By integrating equation 3 over the duration of an event flow hydrograph we can obtain the total volume of old water contributions to event flow, which can be divided by the total volume of event flow leading to the proportion of an event flow hydrograph the resulted from old water contributions.

    Key assumptions of this method:

    1) The tracer mixes conservatively. If 2 volumes are mixed, the concentration of the mixture is equal to the volume weighted average of the components.
    2) The concentrations of the components are sufficiently different to allow for comparison, within the measurement uncertainty of the instrument.
    3) The components are accurately sampled. The measured concentration is actually representative of the component.

    Commonly used conservative tracers include chloride, silica, and oxygen isotopes. Such individual constituents are not routinely measured in streams. The electrical conductivity (EC) of water is measured more commonly.  EC is a measure of the ability of water to carry an electrical current, and is an indicator of the total dissolved ion concentration. Although the assumptions of the 2-member mixing model are more commonly violated than if using individual conservative constituents (the conservative nature of EC is questionable), the convenient availability of high resolution EC data  greatly enhances its usefulness. Results when using EC, however, should be interpreted with caution.  In this exercise we will assume that EC is linearly related to any conservative solute that may be in the stream, and therefore use EC (mS/cm) in place of solute concentrations.

    In the DCEW, rain storms producing significant measureable streamflow changes are not common. When they do occur, the chemical signatures of New Water are often complicated by mixtures of rain and snowmelt, and Old Water is complicated by large differences in the chemical signatures of soil moisture and deep groundwater. The two-component approach described here is best suited to humid regions where rain falls on moist soil overlying a shallow saturated zone that is hydraulically connected to a stream. Regardless, a few rainstorms in the DCEW can be used to illustrate the basic principles.

  • Goal

    The goal of this project is to investigate hydrograph contributions. Specifically, you will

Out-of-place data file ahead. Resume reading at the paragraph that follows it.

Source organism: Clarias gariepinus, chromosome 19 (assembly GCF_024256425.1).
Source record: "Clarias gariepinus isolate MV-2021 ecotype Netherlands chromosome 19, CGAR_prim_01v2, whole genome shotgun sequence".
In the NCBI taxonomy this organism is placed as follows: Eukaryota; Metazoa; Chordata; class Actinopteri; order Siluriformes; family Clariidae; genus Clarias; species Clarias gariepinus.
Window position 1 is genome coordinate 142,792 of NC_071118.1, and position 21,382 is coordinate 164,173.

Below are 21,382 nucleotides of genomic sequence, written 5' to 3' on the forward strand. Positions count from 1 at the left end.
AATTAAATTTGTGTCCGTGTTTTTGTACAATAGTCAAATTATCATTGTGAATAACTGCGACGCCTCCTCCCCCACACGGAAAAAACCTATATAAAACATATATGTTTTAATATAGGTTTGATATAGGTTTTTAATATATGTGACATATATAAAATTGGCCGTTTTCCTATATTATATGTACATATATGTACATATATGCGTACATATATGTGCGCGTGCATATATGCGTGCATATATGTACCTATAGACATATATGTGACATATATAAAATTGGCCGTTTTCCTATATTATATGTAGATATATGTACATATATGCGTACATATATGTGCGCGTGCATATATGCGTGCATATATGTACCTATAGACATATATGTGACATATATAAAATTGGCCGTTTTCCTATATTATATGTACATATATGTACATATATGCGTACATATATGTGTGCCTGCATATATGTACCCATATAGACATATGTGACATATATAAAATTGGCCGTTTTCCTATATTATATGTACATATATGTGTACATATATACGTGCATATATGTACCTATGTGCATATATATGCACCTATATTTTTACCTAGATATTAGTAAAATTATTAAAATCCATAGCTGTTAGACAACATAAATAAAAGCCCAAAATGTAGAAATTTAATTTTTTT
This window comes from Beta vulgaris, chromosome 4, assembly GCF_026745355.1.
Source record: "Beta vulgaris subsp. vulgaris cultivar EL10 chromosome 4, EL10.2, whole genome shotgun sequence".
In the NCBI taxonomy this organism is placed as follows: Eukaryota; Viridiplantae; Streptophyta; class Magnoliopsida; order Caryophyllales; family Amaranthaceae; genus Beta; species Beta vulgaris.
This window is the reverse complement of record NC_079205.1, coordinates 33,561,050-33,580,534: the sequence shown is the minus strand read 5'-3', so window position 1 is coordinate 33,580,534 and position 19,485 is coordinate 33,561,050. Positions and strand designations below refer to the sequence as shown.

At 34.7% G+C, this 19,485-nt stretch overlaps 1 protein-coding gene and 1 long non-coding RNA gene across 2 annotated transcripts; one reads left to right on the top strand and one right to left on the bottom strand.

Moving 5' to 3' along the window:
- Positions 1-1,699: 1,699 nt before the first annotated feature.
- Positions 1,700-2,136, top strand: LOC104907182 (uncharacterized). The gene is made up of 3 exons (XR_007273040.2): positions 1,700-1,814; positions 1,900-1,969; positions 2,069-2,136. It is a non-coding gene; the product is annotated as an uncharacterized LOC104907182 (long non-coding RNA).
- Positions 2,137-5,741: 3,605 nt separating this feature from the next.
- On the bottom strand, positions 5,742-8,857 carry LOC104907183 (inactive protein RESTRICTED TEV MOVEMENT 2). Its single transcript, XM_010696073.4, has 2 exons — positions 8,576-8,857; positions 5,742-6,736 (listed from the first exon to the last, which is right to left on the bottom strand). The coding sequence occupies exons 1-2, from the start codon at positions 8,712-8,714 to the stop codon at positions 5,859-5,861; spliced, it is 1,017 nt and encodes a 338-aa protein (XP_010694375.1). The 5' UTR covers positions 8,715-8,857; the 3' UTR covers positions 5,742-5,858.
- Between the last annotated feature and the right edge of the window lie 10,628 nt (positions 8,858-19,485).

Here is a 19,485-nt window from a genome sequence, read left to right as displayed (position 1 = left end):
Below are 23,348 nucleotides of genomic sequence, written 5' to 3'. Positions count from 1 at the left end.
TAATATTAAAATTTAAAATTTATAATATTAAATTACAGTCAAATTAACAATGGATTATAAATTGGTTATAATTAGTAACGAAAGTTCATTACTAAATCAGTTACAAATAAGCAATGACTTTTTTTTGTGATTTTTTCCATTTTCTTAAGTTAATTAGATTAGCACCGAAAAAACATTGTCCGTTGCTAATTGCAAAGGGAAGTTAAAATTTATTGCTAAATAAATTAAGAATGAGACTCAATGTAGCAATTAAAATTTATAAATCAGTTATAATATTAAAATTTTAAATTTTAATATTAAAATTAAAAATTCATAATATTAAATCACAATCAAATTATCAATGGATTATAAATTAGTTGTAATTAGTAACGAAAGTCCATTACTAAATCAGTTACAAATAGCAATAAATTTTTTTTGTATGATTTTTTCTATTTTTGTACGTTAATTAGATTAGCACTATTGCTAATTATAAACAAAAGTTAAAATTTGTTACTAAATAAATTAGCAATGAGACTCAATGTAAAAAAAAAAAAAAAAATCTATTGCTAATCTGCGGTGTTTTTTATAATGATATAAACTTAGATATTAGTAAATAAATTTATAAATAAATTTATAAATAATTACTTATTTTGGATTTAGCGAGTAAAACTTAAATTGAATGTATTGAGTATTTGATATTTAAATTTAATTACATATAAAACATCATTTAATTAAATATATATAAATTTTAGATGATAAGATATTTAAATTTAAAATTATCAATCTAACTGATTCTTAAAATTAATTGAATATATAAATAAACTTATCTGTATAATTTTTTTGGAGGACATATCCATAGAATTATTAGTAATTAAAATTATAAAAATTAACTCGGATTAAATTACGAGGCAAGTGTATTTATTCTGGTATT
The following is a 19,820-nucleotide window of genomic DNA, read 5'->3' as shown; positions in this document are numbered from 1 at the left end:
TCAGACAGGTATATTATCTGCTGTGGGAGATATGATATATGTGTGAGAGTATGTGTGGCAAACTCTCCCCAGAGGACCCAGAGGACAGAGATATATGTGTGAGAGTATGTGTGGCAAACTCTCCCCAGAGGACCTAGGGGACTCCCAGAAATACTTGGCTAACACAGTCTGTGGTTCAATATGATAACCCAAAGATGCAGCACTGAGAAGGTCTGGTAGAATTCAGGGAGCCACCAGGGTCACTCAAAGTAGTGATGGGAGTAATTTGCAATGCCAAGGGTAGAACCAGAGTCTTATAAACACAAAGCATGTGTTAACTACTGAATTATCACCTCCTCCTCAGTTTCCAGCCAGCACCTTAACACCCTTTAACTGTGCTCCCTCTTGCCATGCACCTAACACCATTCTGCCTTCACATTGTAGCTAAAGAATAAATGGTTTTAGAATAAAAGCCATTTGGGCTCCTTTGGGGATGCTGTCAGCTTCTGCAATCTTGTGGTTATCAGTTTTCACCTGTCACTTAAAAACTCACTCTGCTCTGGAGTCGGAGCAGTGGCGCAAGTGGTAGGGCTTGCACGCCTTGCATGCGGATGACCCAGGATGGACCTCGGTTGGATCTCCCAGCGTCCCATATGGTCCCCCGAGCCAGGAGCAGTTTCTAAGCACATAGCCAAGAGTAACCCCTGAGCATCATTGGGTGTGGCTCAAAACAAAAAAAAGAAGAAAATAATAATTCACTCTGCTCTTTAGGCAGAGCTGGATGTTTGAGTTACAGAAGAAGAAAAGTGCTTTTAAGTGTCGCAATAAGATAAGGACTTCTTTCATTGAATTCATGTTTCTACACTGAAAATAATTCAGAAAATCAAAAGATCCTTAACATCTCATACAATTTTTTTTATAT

1. Inspect a specific storm event
    2. Separate a storm hydrograph into baseflow and eventflow
    3. Calculate old water and new water contributions
    4. Describe the purposes of each hydrograph separation approach as well as  describe the impact that common end member mixing results have on hydrologic science and engineering

    Topographic map

    Project Files

    Requirements & Connections

    • Streamflow hourly time series
    • Basic knowledge of plotting hydrologic variables in time series
    • Skills learned from the Watershed Water Balance exercise (e.g., calculation of the effective depth of streamflow)

    The instructions below outline specific steps to follow to complete the calculations. Ensure that you understand the problems and goals of this exercise by reviewing the information in the INTRODUCTION and BACKGROUND tabs.

    1. Download Data and Plot Streamflow Hydrograph

    1. Visit the Lower Gauge (LG) via the data access page. From the [Historical Data] web-tab, download the streamflow for 2009.
    2. Copy the obtained streamflow/discharge data (1a) into the first column, ‘DateTime’, second column, ‘Discharge (L/s)’, and third column, ‘StreamEC-mS/cm’ into the appropriate columns in “LG-Discharge” workbook tab in the Project Workbook .
      1. Make sure to update the calendar year of the downloaded data, as outlined by the worksheet procedures.
    3. A scatter plot of discharge (y-axis) against time (x-axis) is automatically generated to represent the Lower Gauge Hydrograph for that year. Missing data values coded as -6999 may alter the y axis. If so, you can improve the chart by setting the minimum value of the y-axis to 0 or you can change the missing data code to NAN or some other non-numeric value

      Note: The hydrograph is dominated by the large snowmelt event that peaks on April 21, 2009. Although several rain events occur throughout the year, Summer and early-Fall events are typically too small to produce significant discharge, Spring rains fall on the rapidly receding snowmelt runoff, and late-Fall/winter precipitation is complicated by snow. 2009, however, offered two large, relatively simple rain events causing streamflow peaks on June 15, 2009 and August 7, 2009. This exercise focuses on the August storm. The exercise can be repeated for the June storm.

    4. Copy ‘DateTime’, ‘Dischare-L/s’, and ‘StreamEC-mS/cm’ between 08/5/2009 0:00 and 8/11/2009 0:00 into the appropriate columns in the “Storm-August 7” workbook tab.
    5. Compute the ‘Elapsed Time (hours)’ in the appropriate column. The first entry should be zero, subsequent entries should be hours since zero. To compute elapsed time, you can subtract the previous DateTime from the current DateTime. This will have units of days. You must then convert days to hours. If there is no missing data, Elapsed Time should accumulate in hourly increments.
    6. Create a scatter plot with Elapsed Time (x-axis) vs. Discharge-L/s on (y-axis).
      1. Label the axes appropriately.
      2. Add a chart title: “LG August Storm Hydrograph”.

    2. Separate Event Flow from Baseflow